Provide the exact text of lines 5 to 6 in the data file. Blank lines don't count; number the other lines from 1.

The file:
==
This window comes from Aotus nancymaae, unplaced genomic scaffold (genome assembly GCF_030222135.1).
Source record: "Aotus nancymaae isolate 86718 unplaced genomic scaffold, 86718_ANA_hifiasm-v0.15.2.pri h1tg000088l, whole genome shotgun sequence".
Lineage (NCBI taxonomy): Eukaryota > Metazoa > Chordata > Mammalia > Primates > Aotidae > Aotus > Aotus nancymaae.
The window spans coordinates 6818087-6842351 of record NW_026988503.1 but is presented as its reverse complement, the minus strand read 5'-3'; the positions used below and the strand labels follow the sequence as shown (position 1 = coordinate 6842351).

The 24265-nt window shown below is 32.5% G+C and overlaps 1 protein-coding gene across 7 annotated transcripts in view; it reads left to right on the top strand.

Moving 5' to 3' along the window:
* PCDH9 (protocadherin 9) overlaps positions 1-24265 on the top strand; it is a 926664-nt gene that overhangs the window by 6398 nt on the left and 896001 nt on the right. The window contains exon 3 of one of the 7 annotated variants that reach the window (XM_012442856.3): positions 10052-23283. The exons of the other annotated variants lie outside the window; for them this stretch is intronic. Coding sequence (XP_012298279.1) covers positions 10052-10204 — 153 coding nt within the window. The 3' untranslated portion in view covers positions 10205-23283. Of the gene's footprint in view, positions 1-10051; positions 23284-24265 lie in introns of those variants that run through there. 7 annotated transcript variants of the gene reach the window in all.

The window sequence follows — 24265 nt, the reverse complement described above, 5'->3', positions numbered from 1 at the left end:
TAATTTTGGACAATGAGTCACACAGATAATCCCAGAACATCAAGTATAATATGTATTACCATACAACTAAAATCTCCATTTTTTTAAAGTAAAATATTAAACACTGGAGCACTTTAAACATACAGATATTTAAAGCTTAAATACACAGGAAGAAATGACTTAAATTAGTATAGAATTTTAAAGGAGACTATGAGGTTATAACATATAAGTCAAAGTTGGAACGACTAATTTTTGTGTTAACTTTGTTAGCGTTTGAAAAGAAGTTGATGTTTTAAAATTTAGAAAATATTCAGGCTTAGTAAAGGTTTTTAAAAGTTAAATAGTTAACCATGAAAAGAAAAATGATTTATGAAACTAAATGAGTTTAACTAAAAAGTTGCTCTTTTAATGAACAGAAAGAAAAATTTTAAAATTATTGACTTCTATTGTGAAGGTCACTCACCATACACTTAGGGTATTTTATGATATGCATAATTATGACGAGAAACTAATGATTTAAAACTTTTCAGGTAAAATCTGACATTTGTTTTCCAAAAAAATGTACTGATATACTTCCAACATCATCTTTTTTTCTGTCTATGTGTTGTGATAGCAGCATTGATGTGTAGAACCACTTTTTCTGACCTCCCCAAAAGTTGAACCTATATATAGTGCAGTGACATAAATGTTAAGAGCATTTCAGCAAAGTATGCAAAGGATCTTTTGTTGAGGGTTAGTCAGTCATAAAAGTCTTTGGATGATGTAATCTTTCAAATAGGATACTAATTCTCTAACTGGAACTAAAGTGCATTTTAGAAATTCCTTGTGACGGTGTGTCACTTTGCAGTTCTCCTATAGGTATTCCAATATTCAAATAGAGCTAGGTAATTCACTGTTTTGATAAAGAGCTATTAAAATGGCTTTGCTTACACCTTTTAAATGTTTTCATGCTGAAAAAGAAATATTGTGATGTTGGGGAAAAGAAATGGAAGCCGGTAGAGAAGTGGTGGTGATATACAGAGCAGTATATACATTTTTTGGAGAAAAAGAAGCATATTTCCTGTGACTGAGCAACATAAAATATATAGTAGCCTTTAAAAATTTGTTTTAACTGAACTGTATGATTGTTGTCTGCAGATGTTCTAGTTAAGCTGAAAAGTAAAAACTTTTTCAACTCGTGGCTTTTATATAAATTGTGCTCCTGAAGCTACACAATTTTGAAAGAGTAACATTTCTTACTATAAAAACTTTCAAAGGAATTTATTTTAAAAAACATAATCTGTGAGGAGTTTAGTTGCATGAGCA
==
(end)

The 24265-nt window shown below is 32.5% G+C and overlaps 1 protein-coding gene across 7 annotated transcripts in view; it reads left to right on the top strand.

Moving 5' to 3' along the window: